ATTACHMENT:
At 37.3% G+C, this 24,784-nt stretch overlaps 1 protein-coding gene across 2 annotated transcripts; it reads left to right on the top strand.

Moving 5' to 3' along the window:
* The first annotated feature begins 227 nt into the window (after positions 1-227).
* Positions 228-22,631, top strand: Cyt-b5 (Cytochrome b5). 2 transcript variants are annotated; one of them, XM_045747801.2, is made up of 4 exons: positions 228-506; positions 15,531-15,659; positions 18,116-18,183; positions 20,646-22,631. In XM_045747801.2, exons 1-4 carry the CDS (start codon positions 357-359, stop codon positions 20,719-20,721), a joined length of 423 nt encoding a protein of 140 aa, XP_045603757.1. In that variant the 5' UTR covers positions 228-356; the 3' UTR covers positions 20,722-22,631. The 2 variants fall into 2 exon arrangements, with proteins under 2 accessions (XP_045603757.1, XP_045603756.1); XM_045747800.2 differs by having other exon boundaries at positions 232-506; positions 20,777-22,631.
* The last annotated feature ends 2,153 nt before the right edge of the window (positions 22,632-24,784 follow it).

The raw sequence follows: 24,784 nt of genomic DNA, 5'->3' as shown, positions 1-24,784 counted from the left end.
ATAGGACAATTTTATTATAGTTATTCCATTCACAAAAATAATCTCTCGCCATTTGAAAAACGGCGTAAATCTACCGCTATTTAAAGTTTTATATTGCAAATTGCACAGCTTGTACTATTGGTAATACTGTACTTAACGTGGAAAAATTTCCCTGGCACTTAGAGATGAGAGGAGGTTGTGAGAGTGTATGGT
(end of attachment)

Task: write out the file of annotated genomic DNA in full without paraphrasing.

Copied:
At 37.3% G+C, this 24,784-nt stretch overlaps 1 protein-coding gene across 2 annotated transcripts; it reads left to right on the top strand.

Moving 5' to 3' along the window:
* The first annotated feature begins 227 nt into the window (after positions 1-227).
* Positions 228-22,631, top strand: Cyt-b5 (Cytochrome b5). 2 transcript variants are annotated; one of them, XM_045747801.2, is made up of 4 exons: positions 228-506; positions 15,531-15,659; positions 18,116-18,183; positions 20,646-22,631. In XM_045747801.2, exons 1-4 carry the CDS (start codon positions 357-359, stop codon positions 20,719-20,721), a joined length of 423 nt encoding a protein of 140 aa, XP_045603757.1. In that variant the 5' UTR covers positions 228-356; the 3' UTR covers positions 20,722-22,631. The 2 variants fall into 2 exon arrangements, with proteins under 2 accessions (XP_045603757.1, XP_045603756.1); XM_045747800.2 differs by having other exon boundaries at positions 232-506; positions 20,777-22,631.
* The last annotated feature ends 2,153 nt before the right edge of the window (positions 22,632-24,784 follow it).

The raw sequence follows: 24,784 nt of genomic DNA, 5'->3' as shown, positions 1-24,784 counted from the left end.
ATAGGACAATTTTATTATAGTTATTCCATTCACAAAAATAATCTCTCGCCATTTGAAAAACGGCGTAAATCTACCGCTATTTAAAGTTTTATATTGCAAATTGCACAGCTTGTACTATTGGTAATACTGTACTTAACGTGGAAAAATTTCCCTGGCACTTAGAGATGAGAGGAGGTTGTGAGAGTGTATGGT